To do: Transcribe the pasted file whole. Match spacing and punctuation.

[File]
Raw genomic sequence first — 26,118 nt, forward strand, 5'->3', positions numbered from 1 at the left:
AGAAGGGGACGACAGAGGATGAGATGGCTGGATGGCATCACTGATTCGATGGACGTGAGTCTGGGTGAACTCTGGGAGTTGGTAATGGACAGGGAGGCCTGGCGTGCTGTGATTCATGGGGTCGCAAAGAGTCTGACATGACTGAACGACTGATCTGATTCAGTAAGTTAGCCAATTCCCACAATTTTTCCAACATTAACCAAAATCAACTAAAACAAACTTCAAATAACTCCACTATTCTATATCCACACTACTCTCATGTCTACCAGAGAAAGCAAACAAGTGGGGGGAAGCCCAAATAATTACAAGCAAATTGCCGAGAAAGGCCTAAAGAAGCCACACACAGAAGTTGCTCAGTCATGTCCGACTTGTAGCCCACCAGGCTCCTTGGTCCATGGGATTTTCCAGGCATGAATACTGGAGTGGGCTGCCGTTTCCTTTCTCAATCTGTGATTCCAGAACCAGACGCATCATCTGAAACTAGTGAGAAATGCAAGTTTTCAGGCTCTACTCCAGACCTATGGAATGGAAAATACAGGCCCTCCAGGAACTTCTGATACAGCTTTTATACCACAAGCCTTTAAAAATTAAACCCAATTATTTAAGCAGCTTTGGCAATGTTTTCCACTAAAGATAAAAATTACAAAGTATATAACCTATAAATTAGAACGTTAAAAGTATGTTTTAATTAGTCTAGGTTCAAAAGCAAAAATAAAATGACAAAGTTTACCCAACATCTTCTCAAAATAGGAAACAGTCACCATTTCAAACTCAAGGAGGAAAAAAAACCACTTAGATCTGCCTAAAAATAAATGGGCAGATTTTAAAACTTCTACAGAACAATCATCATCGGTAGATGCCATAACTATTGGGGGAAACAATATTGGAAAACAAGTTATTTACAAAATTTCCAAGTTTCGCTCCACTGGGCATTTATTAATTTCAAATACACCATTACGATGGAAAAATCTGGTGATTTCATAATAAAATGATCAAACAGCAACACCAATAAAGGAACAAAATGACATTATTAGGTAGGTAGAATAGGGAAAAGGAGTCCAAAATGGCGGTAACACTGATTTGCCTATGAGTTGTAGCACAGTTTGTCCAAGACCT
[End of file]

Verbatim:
Raw genomic sequence first — 26,118 nt, forward strand, 5'->3', positions numbered from 1 at the left:
AGAAGGGGACGACAGAGGATGAGATGGCTGGATGGCATCACTGATTCGATGGACGTGAGTCTGGGTGAACTCTGGGAGTTGGTAATGGACAGGGAGGCCTGGCGTGCTGTGATTCATGGGGTCGCAAAGAGTCTGACATGACTGAACGACTGATCTGATTCAGTAAGTTAGCCAATTCCCACAATTTTTCCAACATTAACCAAAATCAACTAAAACAAACTTCAAATAACTCCACTATTCTATATCCACACTACTCTCATGTCTACCAGAGAAAGCAAACAAGTGGGGGGAAGCCCAAATAATTACAAGCAAATTGCCGAGAAAGGCCTAAAGAAGCCACACACAGAAGTTGCTCAGTCATGTCCGACTTGTAGCCCACCAGGCTCCTTGGTCCATGGGATTTTCCAGGCATGAATACTGGAGTGGGCTGCCGTTTCCTTTCTCAATCTGTGATTCCAGAACCAGACGCATCATCTGAAACTAGTGAGAAATGCAAGTTTTCAGGCTCTACTCCAGACCTATGGAATGGAAAATACAGGCCCTCCAGGAACTTCTGATACAGCTTTTATACCACAAGCCTTTAAAAATTAAACCCAATTATTTAAGCAGCTTTGGCAATGTTTTCCACTAAAGATAAAAATTACAAAGTATATAACCTATAAATTAGAACGTTAAAAGTATGTTTTAATTAGTCTAGGTTCAAAAGCAAAAATAAAATGACAAAGTTTACCCAACATCTTCTCAAAATAGGAAACAGTCACCATTTCAAACTCAAGGAGGAAAAAAAACCACTTAGATCTGCCTAAAAATAAATGGGCAGATTTTAAAACTTCTACAGAACAATCATCATCGGTAGATGCCATAACTATTGGGGGAAACAATATTGGAAAACAAGTTATTTACAAAATTTCCAAGTTTCGCTCCACTGGGCATTTATTAATTTCAAATACACCATTACGATGGAAAAATCTGGTGATTTCATAATAAAATGATCAAACAGCAACACCAATAAAGGAACAAAATGACATTATTAGGTAGGTAGAATAGGGAAAAGGAGTCCAAAATGGCGGTAACACTGATTTGCCTATGAGTTGTAGCACAGTTTGTCCAAGACCT